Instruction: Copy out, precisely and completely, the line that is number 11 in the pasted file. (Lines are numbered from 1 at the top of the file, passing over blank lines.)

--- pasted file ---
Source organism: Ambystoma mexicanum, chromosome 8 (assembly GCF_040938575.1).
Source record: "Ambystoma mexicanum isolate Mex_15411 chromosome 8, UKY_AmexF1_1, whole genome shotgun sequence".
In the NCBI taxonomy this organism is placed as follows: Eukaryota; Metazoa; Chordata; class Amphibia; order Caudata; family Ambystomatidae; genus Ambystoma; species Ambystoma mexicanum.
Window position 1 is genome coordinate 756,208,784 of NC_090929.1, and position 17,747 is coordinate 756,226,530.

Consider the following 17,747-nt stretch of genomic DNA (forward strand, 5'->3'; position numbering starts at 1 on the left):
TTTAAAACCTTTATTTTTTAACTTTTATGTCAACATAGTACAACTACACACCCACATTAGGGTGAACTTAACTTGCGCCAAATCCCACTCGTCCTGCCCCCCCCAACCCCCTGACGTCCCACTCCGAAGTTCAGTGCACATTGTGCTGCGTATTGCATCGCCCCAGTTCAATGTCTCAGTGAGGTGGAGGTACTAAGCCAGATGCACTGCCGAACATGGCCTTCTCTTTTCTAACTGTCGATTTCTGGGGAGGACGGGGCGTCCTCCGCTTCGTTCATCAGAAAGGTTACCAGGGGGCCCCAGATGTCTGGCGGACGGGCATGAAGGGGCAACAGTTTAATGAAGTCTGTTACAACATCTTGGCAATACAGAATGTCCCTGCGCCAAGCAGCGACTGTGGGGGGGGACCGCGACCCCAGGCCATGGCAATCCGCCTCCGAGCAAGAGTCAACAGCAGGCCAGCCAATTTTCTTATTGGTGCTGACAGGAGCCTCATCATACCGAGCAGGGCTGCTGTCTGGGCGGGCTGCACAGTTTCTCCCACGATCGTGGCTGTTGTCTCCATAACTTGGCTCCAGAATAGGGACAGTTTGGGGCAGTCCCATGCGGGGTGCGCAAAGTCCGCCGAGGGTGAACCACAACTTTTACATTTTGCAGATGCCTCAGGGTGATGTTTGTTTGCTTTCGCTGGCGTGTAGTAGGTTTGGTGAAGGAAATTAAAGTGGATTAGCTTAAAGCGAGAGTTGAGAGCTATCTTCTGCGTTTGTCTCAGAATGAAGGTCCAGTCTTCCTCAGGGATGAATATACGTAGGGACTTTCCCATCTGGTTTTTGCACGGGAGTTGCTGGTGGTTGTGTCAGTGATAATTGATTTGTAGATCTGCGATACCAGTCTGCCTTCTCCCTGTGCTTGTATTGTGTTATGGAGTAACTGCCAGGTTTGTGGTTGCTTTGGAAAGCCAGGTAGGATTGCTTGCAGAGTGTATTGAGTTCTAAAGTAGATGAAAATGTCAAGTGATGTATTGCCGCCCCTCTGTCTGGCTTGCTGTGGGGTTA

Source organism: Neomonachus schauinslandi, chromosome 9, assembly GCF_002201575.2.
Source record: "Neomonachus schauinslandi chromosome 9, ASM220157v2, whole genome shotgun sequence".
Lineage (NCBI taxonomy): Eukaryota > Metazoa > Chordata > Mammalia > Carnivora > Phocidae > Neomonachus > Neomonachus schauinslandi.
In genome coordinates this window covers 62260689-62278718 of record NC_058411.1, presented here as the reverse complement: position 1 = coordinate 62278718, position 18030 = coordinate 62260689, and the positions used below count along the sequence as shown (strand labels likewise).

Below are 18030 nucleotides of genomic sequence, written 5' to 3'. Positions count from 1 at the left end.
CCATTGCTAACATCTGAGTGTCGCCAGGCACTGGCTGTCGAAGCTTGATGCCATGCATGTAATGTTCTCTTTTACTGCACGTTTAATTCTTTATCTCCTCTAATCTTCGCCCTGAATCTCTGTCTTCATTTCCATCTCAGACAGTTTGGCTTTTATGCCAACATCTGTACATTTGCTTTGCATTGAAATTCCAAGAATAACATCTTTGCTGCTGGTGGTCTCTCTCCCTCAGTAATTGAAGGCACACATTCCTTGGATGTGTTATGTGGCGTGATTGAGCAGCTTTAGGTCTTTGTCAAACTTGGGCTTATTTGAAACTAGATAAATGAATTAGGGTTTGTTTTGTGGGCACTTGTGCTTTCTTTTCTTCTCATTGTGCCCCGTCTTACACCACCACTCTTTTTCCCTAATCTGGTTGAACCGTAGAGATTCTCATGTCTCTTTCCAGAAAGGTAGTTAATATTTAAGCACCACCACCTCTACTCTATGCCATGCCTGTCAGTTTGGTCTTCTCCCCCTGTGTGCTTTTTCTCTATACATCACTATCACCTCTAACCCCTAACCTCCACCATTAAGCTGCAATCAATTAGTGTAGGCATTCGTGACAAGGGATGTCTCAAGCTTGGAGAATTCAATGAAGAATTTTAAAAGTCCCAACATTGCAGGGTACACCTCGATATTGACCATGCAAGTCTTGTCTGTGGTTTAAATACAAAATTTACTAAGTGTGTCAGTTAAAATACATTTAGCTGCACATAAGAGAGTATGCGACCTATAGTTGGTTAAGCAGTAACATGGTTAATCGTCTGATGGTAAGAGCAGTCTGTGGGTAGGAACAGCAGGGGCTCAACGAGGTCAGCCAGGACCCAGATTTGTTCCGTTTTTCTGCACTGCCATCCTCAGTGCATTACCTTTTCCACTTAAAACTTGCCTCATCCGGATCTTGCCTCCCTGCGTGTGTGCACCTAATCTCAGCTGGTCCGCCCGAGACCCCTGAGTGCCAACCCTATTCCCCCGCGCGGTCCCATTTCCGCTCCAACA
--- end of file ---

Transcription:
Below are 18030 nucleotides of genomic sequence, written 5' to 3'. Positions count from 1 at the left end.